Applied Behavior Analysis (ABA) is a scientific approach to understanding socially significant, learned behavior and its relationship with the environment. ABA utilizes research-based techniques to increase useful behaviors and to decrease undesirable ones. ABA is often carried out one-on-one in formal, structured settings; clinical settings; or during natural routines such as playtime or snack time. Academics, language, self-help, play and social skills are among the many areas that can be taught using the principles of ABA.
ABA treatment is overseen and/or implemented by a Board Certified Behavior Analyst (BCBA). BCBAs have received Master’s or Doctoral level training in behavior analysis. They are skilled in the analysis of socially significant behavior problems and are thereby able to help determine why they occur so that effective treatments can be implemented.
BCBA’s develop Behavior Intervention Plans and treatment protocols, based on their findings. They collect data in order to evaluate if a specific treatment has been effective in bringing about behavioral change.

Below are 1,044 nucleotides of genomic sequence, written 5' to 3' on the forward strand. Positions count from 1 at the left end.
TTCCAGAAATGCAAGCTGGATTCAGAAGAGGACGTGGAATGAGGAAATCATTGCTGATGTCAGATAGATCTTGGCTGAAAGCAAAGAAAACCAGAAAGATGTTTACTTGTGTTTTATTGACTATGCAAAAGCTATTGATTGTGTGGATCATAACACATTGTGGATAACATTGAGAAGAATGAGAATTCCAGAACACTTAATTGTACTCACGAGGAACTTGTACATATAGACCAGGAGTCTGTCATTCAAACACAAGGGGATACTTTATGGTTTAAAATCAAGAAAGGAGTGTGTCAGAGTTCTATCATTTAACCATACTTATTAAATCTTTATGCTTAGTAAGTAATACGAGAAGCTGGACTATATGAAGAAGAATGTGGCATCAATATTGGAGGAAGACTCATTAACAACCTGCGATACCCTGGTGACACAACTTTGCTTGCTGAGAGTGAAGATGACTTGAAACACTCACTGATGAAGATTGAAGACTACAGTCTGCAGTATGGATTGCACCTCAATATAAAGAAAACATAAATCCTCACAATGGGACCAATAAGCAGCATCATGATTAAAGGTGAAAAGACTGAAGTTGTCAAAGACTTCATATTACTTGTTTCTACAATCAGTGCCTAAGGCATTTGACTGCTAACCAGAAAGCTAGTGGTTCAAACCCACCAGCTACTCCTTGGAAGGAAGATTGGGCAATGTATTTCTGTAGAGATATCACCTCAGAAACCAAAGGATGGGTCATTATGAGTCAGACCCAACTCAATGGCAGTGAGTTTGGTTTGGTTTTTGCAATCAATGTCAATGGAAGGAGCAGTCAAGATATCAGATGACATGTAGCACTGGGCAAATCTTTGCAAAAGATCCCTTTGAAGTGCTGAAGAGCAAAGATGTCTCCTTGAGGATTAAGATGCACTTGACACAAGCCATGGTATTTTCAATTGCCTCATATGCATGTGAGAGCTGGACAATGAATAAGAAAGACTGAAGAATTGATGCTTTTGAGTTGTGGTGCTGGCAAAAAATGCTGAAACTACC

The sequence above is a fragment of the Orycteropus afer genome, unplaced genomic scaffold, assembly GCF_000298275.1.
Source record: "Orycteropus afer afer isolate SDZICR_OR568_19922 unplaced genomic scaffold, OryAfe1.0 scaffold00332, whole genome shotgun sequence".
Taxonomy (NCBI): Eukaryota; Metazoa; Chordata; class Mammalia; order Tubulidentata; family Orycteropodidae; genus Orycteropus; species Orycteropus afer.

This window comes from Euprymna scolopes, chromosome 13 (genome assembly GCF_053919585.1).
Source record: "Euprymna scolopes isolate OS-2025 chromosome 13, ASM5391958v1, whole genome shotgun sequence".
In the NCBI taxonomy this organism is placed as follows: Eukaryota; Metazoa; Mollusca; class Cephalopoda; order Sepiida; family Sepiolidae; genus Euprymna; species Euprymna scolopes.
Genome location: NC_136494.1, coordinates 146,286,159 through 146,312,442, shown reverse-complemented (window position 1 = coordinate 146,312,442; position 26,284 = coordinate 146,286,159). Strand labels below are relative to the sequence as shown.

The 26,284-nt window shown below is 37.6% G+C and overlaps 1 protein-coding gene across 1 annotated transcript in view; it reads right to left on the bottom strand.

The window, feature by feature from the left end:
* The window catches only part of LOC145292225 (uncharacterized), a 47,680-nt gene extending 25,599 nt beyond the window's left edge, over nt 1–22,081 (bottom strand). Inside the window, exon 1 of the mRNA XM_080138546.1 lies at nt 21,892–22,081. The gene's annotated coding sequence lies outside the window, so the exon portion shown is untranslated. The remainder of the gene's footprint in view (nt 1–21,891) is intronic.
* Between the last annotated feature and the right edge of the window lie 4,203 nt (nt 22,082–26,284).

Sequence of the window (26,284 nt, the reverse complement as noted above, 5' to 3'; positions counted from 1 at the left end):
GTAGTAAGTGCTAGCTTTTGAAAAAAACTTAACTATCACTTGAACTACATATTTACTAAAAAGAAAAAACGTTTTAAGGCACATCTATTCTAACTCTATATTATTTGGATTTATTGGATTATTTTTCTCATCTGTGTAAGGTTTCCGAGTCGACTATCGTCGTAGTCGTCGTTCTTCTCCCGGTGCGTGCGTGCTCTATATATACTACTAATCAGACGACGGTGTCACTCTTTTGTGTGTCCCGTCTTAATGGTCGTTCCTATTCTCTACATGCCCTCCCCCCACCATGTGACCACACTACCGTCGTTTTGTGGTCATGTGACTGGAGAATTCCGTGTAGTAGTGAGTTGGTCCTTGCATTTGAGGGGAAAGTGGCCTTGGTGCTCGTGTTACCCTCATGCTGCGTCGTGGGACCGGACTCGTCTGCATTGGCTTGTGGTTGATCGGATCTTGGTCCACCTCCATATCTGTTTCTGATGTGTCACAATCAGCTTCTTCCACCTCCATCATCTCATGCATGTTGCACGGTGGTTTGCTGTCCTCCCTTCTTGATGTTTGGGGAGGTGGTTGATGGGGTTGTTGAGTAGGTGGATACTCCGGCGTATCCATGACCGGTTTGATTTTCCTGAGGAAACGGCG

Applied Behavior Analysis is not used exclusively to treat individuals with autism, but because these children typically experience significant language delays, BCBA’s often utilize a behavioral approach to teach communication skills. After administering a behavioral language assessment, they develop a curriculum with specific educational objectives and monitor the child's progress in the acquisition of language skills.
ABA is widely recognized as a safe and effective treatment for children with autism. It has been endorsed by many government agencies, including the US Surgeon General. The National Research Council's book
A 2007 clinical report of the American Academy of Pediatrics states that the benefit of ABA based interventions in autism spectrum disorders "has been well documented" and that "children who receive early intensive behavioral treatment have been shown to make substantial, sustained gains in IQ, language, academic performance, and adaptive behavior as well as some measures of social behavior.”